Elvis Presley appeared in more than 30 films largely during the ‘50s and ‘60s, but few remain well-known today. Most of them were light musicals that used Elvis’ stardom to draw in audiences. I can’t speak with any authority on his career; I’d actually never seen an Elvis film prior to this experience. Even while doing musical marathons and having other opportunities, I never selected a movie from “The King”. This wasn’t a conscious choice to avoid Elvis; he’s created plenty of good songs. In fact, “Suspicious Minds” is one of my go-to karaoke songs. Somehow his films didn’t attract me in the same way as other music superstars from that era.
When I decided to include an Elvis movie in this year's Blind Spots Series, Jailhouse Rock was the obvious choice. The iconic performance of the title track is everywhere in pop culture. On its own, that sequence promises a fun and upbeat story with energetic songs. Elvis does a choreographed dance number to one of his signature tunes; how can it go wrong? That moment holds up well and does not disappoint. This is the image people will see of Elvis 100 years from now. He’s shaking and swaying at the height of his powers, and it’s clear he’s a superstar. Elvis is alive! There’s even a fun touch at the end where a TV producer chides dancers for missing their marks. That line reminds us that it’s all a tightly produced theater, even within the movie.
I mention that line because it connects to what I find most interesting about Jailhouse Rock. In his performance scenes, Elvis is magnetic but never seems truly authentic. The songs are lip-synced, which is the norm for most movie musicals. Elvis has a rare ability to make the moves feel improvised when they’re really tightly choreographed. When you look beyond the songs, this story is a surprisingly cynical take on the music industry. Elvis’ Vince Everett is a wannabe star who has great talent. However, he also has no compassion for anyone but himself. Women and former pals are just pawns for him to push around in his pursuit of money. It sends a weird message to have Vince be such a total jerk right to the end. He only mellows after he nearly loses his voice, and I doubt that he’ll keep being a changed man after the credits roll.
I don’t want to oversell the complexity of this story; it’s quite stilted for the most part. The love story with Peggy Van Alden (Judy Tyler, who tragically died shortly after production ended) has no sparks. She represents the business side of his career and the authenticity he loses. Judy spends a lot of time smiling, but she’s sidelined once Vince’s career starts flying. The other main character is his former jailhouse buddy Hunk Houghton (Mickey Shaughnessy), a country and western singer. When Hunk gets out of jail, he becomes Vince’s lapdog to stay afloat. He also represents something real amid the fakeness of the industry. When Hunk literally punches some sense into Vince, it’s a convenient way for a jerk to start reforming. It’s also laughably clunky.
Elvis first appears on screen at a construction site and quickly kills a man with his bare hands. The story sets up Vince as an anti-hero ready to fight the world. Later on, he violently slaps a studio head after learning that the guy stole his music. Elvis wants to be Johnny Cash, but he comes off like a whiny teenager. There’s no menace to Vince; his punch of a prison guard during a riot comes out of nowhere. He’s very unlikable, but that doesn’t make us root for him. We need some connection that makes him worth following. Elvis only seems at home when performing, and he’s quite stiff in the dramatic scenes. The possible loss of his voice feels like the right comeuppance for Vince. He’s especially mean towards women and takes Judy for granted right until the end.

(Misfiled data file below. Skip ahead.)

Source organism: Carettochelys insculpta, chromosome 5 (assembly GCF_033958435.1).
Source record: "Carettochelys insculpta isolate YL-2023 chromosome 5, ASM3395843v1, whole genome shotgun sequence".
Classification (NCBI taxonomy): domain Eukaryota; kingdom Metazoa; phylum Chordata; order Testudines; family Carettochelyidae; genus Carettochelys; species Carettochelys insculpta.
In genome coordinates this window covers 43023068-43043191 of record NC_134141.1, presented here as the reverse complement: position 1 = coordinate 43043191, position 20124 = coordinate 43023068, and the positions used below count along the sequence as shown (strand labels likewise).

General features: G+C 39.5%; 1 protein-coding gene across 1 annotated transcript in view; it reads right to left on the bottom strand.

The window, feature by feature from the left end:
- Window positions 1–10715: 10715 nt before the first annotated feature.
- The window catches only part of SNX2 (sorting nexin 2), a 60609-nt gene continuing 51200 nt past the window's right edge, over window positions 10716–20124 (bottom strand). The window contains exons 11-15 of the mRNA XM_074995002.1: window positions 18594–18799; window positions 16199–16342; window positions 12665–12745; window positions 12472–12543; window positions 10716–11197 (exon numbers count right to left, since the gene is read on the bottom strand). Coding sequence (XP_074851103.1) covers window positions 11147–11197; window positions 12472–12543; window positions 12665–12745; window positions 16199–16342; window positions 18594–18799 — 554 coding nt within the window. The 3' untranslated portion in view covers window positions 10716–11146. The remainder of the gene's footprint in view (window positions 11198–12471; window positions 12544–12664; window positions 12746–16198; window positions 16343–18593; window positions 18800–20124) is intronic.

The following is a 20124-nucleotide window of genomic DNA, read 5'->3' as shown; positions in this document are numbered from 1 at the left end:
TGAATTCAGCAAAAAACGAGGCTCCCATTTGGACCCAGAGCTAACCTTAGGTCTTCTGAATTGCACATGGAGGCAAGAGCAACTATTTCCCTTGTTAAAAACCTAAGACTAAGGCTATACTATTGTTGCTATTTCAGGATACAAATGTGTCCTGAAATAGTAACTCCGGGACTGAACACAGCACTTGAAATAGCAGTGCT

Released in 1957, Jailhouse Rock was only Elvis’ third film. I suspect that he grew more comfortable on screen later in his career. He also probably didn’t spend too much time playing idiots like Vince. Despite the story issues, this release was a huge box-office success. It arrived during a time when rock ‘n’ roll was grabbing hold with the public. There’s a conflict within the film between youngsters like Vince and the old-school establishment. Judy and Vince even start an indie record label to sell his music. He’s ultimately corrupted by the old guard and wowed by pretty things. A beautiful actress shows up briefly for a romance and then quickly disappears. That whole sequence feels designed to keep Vince from Judy more than anything else.
I’m glad to check this movie off my blind spots list, but it hasn’t sold me on Elvis as an actor. The tale of possible redemption falls short because he doesn’t feel genuine. Inadvertently, it promotes the idea that Elvis isn’t original. There are many intriguing ways to read the film's themes in terms of Elvis’ career, though I’m not the guy to do it. Taken solely as a piece of entertainment, Jailhouse Rock isn’t a complete product. A few great performances aren’t enough to sell the total package.
This is the fourth entry in the 2016 Blind Spots Series. You can preview this year’s list and follow along with future entries through Letterboxd.
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